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Brain surgeons avoid brain surgery "due to insurance costs"

8 October, 2002

Brain surgeons in the US are unwilling to perform complex neurosurgery because of the cost of professional liability insurance, according to a survey.

According to the data, 25 states are in "severe" crisis and an additional 12 states are facing a "potential" medical liability crisis.

The survey was conducted by the American Association of Neurological Surgeons (AANS), the Congress of Neurological Surgeons and the Council of State Neurosurgical Societies (CSNS).

According to the survey data, neurosurgeons in nearly all 50 states have had increases in their professional liability insurance (PLI) costs. Approximately 50 per cent of respondents have had up to a 50 per cent increase, 13 per cent have had between a 50-100 per cent increase and 19 per cent have had over a 100 per cent increase in their PLI costs from 2000 to 2002, with some neurosurgeons paying $300,000 per year. The most important findings of the survey showed that as a result of neurosurgeons’ premium increases: 43 per cent plan to, or are considering, restricting their practice; 29 per cent plan to, or are considering, retiring from practice; and 19 per cent plan to, or are considering, moving their practice.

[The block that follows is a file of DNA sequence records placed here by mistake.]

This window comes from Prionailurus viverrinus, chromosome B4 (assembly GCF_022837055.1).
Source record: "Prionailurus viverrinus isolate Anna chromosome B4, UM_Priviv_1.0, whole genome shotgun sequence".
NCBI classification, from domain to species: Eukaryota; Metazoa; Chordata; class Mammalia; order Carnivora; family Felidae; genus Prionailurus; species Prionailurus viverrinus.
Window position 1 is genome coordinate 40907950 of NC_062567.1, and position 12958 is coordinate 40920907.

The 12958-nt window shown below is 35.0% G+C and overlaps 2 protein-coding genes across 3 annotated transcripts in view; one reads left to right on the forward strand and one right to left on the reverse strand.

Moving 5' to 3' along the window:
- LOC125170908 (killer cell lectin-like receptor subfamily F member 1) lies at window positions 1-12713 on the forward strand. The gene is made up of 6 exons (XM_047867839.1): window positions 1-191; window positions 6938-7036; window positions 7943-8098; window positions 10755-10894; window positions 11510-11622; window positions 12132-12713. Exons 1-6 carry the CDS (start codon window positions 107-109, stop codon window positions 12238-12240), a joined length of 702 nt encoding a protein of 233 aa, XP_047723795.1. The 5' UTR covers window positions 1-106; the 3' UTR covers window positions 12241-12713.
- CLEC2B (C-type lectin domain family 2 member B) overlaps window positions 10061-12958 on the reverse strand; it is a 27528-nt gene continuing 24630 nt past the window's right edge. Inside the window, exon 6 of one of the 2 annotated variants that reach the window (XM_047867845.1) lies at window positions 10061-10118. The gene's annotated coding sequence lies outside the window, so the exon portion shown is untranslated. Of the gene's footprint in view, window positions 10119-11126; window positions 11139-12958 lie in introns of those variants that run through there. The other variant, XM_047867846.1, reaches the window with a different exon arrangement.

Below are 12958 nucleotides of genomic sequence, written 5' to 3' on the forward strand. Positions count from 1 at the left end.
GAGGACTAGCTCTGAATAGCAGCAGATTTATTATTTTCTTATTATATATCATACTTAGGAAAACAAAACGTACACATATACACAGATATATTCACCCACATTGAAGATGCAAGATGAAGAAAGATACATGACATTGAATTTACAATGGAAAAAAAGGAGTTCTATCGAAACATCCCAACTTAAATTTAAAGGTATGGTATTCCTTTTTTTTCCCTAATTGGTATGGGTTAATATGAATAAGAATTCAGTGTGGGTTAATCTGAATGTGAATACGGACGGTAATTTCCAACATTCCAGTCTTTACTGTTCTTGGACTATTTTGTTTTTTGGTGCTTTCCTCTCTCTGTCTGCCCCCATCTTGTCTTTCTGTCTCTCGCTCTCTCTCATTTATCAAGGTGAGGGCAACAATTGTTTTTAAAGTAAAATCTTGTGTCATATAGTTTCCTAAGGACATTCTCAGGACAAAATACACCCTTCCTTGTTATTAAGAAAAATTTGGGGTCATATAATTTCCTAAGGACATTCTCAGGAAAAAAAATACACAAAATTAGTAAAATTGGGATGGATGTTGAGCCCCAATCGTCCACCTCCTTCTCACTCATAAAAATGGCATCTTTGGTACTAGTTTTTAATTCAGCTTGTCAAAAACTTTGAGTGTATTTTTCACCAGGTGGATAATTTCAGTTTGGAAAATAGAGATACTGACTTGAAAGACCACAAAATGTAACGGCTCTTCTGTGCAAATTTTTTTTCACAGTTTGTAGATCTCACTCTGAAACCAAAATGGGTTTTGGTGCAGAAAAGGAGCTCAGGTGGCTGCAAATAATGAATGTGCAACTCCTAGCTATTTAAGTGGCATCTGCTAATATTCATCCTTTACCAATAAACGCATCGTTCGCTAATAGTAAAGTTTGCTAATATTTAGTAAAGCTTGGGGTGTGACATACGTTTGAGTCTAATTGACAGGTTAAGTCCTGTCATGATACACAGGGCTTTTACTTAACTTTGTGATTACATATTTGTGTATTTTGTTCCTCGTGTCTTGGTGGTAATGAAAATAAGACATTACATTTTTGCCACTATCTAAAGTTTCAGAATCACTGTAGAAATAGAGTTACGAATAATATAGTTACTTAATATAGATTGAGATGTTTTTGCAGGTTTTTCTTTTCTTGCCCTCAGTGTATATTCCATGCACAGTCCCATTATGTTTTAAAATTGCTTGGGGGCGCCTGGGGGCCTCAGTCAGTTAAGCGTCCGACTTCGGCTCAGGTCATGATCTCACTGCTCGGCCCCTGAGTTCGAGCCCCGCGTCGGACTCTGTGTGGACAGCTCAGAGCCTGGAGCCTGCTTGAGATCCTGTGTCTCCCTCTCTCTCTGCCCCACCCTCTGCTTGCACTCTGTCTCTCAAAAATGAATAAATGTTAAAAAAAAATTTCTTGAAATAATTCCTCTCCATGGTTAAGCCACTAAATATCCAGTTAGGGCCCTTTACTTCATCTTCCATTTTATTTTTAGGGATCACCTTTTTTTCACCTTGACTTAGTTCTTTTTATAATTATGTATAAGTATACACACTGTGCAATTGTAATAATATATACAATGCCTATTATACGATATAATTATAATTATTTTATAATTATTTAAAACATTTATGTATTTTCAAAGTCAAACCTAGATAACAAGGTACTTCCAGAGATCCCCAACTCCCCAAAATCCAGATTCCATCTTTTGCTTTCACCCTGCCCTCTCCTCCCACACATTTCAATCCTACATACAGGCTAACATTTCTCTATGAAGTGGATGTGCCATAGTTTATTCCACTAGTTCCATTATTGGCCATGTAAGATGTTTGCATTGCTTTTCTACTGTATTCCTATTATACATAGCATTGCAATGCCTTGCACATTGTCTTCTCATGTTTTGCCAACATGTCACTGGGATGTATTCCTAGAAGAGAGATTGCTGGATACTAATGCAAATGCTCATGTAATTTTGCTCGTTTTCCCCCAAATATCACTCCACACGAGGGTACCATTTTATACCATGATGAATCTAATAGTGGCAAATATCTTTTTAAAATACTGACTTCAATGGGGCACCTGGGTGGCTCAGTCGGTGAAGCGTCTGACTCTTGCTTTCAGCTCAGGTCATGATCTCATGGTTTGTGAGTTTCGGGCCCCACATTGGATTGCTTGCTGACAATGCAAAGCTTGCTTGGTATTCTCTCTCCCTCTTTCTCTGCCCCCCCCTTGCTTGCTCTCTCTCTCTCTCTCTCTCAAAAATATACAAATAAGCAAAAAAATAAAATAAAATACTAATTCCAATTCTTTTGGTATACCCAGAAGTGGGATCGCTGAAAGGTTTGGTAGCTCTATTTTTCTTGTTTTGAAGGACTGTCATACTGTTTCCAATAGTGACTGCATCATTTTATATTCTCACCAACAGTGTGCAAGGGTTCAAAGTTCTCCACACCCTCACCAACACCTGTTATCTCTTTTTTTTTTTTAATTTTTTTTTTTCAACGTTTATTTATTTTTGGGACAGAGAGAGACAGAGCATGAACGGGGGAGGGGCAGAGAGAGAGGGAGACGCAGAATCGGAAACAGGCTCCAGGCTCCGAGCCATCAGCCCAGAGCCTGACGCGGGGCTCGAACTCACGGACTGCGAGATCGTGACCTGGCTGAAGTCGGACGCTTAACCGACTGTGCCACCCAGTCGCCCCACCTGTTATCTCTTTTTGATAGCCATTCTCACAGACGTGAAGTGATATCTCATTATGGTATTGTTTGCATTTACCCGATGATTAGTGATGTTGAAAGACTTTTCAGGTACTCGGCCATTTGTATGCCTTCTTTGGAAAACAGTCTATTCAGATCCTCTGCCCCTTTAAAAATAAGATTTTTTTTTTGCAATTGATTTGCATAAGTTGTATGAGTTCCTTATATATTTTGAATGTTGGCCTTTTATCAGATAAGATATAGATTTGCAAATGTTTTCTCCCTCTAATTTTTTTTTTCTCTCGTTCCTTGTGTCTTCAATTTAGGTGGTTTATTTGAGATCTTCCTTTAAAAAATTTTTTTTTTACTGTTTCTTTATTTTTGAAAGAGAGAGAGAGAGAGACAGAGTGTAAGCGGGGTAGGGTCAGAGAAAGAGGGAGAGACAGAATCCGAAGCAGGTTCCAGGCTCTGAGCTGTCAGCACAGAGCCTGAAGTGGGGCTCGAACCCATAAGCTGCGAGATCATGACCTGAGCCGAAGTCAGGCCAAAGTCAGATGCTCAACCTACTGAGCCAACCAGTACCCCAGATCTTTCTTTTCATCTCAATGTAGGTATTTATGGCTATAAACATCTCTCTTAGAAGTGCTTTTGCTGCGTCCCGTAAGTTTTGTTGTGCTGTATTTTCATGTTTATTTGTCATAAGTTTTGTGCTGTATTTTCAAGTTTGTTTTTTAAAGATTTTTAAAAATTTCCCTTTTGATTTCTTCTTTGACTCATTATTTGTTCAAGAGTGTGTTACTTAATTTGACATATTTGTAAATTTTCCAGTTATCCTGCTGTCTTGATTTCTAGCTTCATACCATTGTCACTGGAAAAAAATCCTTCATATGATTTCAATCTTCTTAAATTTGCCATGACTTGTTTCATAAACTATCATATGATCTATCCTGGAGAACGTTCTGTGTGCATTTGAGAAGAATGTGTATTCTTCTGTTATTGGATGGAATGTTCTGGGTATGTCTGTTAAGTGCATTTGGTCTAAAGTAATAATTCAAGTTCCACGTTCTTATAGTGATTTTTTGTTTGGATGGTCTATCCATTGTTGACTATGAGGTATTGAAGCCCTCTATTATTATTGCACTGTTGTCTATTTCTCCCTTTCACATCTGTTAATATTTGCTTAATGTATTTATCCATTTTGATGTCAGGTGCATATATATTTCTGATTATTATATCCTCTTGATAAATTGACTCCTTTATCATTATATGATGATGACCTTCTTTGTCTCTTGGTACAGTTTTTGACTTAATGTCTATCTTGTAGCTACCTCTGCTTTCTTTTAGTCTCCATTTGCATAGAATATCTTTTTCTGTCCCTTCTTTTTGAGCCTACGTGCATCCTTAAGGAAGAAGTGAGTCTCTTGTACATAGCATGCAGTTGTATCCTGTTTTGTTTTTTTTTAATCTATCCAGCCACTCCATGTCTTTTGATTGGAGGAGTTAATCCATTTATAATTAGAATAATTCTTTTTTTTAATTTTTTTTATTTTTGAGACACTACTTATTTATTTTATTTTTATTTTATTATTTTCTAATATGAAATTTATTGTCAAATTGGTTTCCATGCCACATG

Stephen Papadopoulos, a practising neurosurgeon from Phoenix, Arizona, and President of the Congress of Neurological Surgeons said:

"The impact that this crisis is having on patients cannot be understated. Many neurosurgeons are no longer performing high-risk neurosurgical procedures in an attempt to lower their professional liability insurance costs and minimise their risk of suit. Based on this survey data, it seems that brain surgeons are no longer performing brain surgery".

Because of increased liability risk, fewer neurosurgeons are covering hospital emergency rooms, and trauma hospitals are shutting their doors to neurotrauma, and diverting patients with serious head and spinal cord injuries to other locations.

Dr Roberto Heros, President of the AANS and Co-Chair of the Department of Neurosurgery at the University of Miami in Florida said:

"What this means for the public is that our patients may be denied crucial neurosurgical emergency medical treatment or they will have to travel greater distances, even to other states, to get the care they need. Critical lifesaving time is lost while searching for an available emergency room."

The AANS and CNS believe that federal legislation is necessary to address the issue.